Open the Pod Bay Doors HAL


         I like to write with a pen on paper.  I like food and I like people. I’m a waiter.  I like being a waiter.  I like describing food, writing orders, interacting with customers, giving the order to the cook, serving the food, seeing satisfied families, couples and people.  I like the job.  It fits like a glove.

         I used to work at AT&T and while there I was running Human Resources type sessions about Hertzberg Motivational Hygiene Theory.  The bottom line was that the “Work Itself” is the most compelling reason people are satisfied in a job, and satisfied people stay in their job.  They, AT&T, turned “Work Itself” into it’s exact opposite, but that’s another story.

            Suddenly the Computer has come into the restaurant where I work.  Two input screens.  No more checks.  Scraps of paper and then navigating with fingers on a screen; five layers in to get a diner into the digital world.  Each item is another screen.  Focused on the screen, people become a background blur; a background blur that I don’t want to interact with so as not to screw up my inputting.  Hit SEND, don’t forget to hit SEND, and the order is transmitted to the cooks.  Two terminals at the kitchen end, one for hot and one for cold.  What could possibly go wrong?  I go back to make sure they’ve got the order, and that they have it right.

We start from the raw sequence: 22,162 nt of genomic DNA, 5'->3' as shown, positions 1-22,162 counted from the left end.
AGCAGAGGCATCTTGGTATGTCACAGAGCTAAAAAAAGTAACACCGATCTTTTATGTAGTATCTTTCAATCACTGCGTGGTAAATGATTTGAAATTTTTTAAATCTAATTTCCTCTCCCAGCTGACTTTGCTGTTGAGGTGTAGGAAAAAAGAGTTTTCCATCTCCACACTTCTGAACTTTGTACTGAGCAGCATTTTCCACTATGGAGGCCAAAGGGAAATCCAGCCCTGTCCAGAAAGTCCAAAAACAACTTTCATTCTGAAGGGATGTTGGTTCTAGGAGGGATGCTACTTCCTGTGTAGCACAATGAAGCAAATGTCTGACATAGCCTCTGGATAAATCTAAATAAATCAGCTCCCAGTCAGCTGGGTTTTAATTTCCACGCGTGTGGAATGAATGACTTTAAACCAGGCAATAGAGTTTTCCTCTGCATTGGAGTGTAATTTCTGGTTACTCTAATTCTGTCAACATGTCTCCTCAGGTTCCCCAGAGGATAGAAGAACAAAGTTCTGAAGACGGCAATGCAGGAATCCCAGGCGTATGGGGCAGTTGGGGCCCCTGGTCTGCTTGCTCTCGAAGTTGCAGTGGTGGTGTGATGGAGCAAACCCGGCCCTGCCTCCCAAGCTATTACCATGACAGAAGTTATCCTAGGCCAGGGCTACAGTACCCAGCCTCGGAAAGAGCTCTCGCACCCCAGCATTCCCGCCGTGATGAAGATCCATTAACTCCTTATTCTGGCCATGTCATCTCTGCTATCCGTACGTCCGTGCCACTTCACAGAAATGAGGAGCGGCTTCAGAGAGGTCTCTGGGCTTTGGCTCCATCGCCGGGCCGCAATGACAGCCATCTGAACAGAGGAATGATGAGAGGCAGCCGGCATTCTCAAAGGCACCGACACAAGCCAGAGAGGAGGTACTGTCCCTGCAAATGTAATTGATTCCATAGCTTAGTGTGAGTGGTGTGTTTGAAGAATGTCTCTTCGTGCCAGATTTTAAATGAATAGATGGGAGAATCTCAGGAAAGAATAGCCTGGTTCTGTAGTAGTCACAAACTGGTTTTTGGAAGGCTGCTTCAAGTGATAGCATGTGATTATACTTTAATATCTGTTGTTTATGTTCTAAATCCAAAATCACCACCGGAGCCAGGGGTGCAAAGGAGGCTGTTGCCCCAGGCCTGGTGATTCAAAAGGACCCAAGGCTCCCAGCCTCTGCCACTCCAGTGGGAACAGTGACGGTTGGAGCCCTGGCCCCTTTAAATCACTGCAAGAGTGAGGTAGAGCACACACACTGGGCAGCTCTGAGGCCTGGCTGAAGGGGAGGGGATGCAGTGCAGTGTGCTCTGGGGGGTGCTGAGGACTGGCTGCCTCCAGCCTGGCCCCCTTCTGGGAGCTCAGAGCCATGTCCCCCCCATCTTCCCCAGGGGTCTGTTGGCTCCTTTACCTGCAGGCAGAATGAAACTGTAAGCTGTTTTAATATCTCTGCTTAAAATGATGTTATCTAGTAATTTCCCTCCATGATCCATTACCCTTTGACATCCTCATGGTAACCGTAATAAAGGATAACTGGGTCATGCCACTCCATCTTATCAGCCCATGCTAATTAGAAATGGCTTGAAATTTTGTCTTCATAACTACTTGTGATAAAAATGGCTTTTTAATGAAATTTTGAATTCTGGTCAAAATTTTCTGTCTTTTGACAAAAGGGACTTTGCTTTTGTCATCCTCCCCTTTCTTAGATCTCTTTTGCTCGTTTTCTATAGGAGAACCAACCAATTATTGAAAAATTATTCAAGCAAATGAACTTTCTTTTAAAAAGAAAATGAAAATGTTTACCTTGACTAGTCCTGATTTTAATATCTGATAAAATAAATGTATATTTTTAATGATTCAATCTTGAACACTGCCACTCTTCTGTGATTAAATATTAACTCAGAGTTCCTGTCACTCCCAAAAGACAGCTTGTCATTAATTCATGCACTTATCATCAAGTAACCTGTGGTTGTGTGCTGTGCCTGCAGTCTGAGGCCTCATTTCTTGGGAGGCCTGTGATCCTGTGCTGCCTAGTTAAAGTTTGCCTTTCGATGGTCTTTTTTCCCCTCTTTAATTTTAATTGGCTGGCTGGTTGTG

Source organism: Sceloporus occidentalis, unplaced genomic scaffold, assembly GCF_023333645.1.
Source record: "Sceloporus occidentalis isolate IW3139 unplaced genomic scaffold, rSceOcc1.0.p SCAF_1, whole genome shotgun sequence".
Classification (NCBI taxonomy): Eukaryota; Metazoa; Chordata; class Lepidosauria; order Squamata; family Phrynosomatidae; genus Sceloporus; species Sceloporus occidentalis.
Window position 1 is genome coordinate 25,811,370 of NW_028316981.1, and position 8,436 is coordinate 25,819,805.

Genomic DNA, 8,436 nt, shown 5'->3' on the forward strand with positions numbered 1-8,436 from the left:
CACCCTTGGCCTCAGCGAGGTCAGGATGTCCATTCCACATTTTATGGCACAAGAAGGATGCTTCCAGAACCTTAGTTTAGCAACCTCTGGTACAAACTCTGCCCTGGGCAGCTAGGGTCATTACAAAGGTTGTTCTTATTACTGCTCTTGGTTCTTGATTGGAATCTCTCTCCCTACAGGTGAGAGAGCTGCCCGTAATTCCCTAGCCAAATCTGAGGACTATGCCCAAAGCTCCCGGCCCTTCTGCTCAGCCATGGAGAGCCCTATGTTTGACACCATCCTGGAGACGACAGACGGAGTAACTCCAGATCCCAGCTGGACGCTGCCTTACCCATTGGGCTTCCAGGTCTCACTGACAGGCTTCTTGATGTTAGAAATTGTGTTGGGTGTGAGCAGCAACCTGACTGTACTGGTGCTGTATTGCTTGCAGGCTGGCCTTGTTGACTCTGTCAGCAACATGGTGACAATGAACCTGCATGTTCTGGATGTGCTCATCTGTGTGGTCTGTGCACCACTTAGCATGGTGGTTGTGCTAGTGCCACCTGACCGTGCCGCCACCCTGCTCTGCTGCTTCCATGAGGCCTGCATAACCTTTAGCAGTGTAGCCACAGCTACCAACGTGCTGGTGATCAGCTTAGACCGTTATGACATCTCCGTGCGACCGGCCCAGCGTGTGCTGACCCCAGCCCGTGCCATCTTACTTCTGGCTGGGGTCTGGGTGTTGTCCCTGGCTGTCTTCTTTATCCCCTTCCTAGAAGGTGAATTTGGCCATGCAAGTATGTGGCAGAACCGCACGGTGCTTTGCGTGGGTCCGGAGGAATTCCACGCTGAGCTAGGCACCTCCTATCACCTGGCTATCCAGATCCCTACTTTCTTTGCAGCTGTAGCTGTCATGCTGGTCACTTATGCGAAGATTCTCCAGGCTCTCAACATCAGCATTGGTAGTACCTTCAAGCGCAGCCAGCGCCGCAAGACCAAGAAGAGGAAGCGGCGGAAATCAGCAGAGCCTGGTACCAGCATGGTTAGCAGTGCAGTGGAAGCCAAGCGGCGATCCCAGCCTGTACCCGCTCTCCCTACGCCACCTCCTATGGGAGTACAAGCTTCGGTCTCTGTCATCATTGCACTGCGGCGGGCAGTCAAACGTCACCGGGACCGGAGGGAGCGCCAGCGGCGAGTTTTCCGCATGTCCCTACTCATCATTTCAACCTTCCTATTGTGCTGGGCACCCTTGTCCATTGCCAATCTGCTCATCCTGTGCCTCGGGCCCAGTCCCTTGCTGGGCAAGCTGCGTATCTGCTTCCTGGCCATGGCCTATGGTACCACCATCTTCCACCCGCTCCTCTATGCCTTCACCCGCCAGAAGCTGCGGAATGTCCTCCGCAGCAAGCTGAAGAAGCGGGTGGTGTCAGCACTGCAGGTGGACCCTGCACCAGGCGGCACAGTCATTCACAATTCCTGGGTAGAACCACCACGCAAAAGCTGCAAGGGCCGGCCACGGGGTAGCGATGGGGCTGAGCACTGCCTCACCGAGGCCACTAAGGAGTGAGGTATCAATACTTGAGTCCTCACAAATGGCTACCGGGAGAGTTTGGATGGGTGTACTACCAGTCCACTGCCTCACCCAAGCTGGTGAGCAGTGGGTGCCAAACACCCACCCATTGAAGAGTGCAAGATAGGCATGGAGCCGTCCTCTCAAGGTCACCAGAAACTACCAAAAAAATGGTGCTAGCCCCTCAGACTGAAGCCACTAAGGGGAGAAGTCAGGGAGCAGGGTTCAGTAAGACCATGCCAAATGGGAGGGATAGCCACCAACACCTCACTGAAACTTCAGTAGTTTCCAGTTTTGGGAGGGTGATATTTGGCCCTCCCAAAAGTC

My order input time has tripled, and I can’t wait to get away from the people at the table so I can get to the computer screen and get the order in.  I’ve also had to refigure my time dealing with the immediate items like drinks and appetizers verses the main diner items, as the data entry has become an extra step, which is directly visible to the custom.  The data entry is now part of their dining experience. On the second night of operation a customer commented that we ”all looked like a bunch of robots”.  I’ve become a cog in the machine. 

         It just doesn’t feel right.  I don’t feel right.  There’s an anxiety that I feel when I get to the screen.  It’s not like writing or surfing on a computer.  It’s physically touching a screen to input information that is hierarchically absurd.  If one hits the wrong button or makes a mistake, backing out of it is way more cumbersome than getting in to it.

         The morning after the new system was installed, the NY Times had a front-page story with a picture of a sleek white plastic robot waiter in Japan serving drinks to ladies in a cocktail lounge.  Later that night I was channel surfing through the movie “Terminator 3” when the good guys plugged into Skynet in order to save the world and inadvertently doomed the world.  Quoting Isaac Asimov’s “I, Robot”, in the August 2018 Common Ground “Everything, it seems, depends on HMI, the HUMAN-MACHINE-INTERFACE.  In a world increasingly controlled by smart machines, who will be master and who will be slave?”

         With the introduction of the Human-Machine-Interface, “Work Itself” is now dominated by the Screen.  We fit into it. The giant steel and iron frame of the industrial era has been replaced with an interactive screen that demands our absolute attention. The machine has taken over.  

         My wife worked in Hospice home care for many years. 
Toward the end of her career, an MBA took over for the company that was originally run by a nurse administrator.   The new “bean counter” in charge, increased the nurse’s workload by 50%, while increasing the marketing and IT sections.  More computer time, less people time.  Humanity sacrificed for efficiency.